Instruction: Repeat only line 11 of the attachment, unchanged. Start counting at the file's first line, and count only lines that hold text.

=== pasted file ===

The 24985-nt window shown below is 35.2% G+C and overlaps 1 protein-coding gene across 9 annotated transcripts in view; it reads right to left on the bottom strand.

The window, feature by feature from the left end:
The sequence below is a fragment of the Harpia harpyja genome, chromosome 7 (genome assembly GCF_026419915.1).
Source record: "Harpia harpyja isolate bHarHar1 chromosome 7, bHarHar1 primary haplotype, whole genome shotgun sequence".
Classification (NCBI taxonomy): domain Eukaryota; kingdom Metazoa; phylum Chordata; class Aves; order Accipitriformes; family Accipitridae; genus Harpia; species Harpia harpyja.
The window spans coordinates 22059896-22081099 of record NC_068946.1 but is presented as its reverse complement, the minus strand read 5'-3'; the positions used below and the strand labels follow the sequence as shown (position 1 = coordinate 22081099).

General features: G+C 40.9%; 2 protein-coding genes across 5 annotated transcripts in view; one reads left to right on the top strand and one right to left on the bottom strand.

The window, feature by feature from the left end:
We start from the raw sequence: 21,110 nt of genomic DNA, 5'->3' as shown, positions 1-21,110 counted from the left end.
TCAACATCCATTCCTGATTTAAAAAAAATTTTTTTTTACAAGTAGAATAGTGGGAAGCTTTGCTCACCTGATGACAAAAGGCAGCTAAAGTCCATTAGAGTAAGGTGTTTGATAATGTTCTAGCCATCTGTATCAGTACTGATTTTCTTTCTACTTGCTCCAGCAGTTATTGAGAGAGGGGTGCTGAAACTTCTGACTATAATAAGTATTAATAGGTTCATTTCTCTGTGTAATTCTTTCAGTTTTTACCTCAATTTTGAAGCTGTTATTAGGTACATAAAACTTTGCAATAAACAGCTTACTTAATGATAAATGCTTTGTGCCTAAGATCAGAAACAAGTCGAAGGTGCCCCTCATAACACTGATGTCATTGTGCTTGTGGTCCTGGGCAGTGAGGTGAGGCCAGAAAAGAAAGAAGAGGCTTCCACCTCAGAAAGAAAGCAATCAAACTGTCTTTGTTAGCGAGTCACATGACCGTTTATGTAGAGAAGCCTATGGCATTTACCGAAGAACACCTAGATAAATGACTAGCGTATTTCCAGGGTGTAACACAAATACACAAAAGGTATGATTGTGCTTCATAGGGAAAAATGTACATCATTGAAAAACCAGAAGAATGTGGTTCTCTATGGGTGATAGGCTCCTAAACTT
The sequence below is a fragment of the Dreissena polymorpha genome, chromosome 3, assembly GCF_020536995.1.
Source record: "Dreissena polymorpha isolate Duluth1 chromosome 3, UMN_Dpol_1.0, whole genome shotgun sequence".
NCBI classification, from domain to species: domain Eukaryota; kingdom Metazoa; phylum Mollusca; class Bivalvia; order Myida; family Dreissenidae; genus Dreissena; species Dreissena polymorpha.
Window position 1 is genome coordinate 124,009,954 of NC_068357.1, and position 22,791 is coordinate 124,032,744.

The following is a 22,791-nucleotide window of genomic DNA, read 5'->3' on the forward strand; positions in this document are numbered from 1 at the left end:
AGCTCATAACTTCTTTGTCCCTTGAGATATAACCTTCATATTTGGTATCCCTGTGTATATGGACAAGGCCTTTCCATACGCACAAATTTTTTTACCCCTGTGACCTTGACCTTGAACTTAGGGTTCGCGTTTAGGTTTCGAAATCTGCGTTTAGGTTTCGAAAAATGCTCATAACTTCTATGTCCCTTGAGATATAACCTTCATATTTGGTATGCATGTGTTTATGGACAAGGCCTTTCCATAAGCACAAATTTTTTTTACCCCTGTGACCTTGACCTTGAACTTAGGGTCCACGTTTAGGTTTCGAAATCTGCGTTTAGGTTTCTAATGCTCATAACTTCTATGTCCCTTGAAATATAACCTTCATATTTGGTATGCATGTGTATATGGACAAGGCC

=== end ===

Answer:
The sequence below is a fragment of the Dreissena polymorpha genome, chromosome 3, assembly GCF_020536995.1.